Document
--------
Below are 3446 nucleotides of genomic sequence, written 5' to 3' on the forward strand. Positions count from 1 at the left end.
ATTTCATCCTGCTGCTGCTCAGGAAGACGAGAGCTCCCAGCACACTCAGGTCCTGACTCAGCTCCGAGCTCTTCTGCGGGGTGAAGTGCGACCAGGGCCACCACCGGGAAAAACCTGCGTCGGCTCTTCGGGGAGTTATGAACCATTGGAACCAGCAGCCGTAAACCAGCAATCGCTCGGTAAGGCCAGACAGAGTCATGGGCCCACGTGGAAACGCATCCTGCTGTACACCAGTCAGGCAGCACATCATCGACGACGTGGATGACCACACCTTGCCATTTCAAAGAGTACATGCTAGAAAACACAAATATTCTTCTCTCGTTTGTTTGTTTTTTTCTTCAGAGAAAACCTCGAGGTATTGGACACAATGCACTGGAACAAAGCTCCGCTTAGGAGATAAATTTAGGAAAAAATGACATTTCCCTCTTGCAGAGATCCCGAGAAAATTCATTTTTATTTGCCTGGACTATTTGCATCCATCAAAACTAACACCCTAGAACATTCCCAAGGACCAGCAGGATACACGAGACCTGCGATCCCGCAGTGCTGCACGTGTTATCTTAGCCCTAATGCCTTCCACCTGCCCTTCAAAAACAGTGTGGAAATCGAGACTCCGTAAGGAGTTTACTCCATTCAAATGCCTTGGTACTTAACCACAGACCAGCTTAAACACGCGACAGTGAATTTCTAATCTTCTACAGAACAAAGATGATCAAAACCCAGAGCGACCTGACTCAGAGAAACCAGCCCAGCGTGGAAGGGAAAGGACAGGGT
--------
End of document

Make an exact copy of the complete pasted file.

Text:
Below are 3446 nucleotides of genomic sequence, written 5' to 3' on the forward strand. Positions count from 1 at the left end.
ATTTCATCCTGCTGCTGCTCAGGAAGACGAGAGCTCCCAGCACACTCAGGTCCTGACTCAGCTCCGAGCTCTTCTGCGGGGTGAAGTGCGACCAGGGCCACCACCGGGAAAAACCTGCGTCGGCTCTTCGGGGAGTTATGAACCATTGGAACCAGCAGCCGTAAACCAGCAATCGCTCGGTAAGGCCAGACAGAGTCATGGGCCCACGTGGAAACGCATCCTGCTGTACACCAGTCAGGCAGCACATCATCGACGACGTGGATGACCACACCTTGCCATTTCAAAGAGTACATGCTAGAAAACACAAATATTCTTCTCTCGTTTGTTTGTTTTTTTCTTCAGAGAAAACCTCGAGGTATTGGACACAATGCACTGGAACAAAGCTCCGCTTAGGAGATAAATTTAGGAAAAAATGACATTTCCCTCTTGCAGAGATCCCGAGAAAATTCATTTTTATTTGCCTGGACTATTTGCATCCATCAAAACTAACACCCTAGAACATTCCCAAGGACCAGCAGGATACACGAGACCTGCGATCCCGCAGTGCTGCACGTGTTATCTTAGCCCTAATGCCTTCCACCTGCCCTTCAAAAACAGTGTGGAAATCGAGACTCCGTAAGGAGTTTACTCCATTCAAATGCCTTGGTACTTAACCACAGACCAGCTTAAACACGCGACAGTGAATTTCTAATCTTCTACAGAACAAAGATGATCAAAACCCAGAGCGACCTGACTCAGAGAAACCAGCCCAGCGTGGAAGGGAAAGGACAGGGT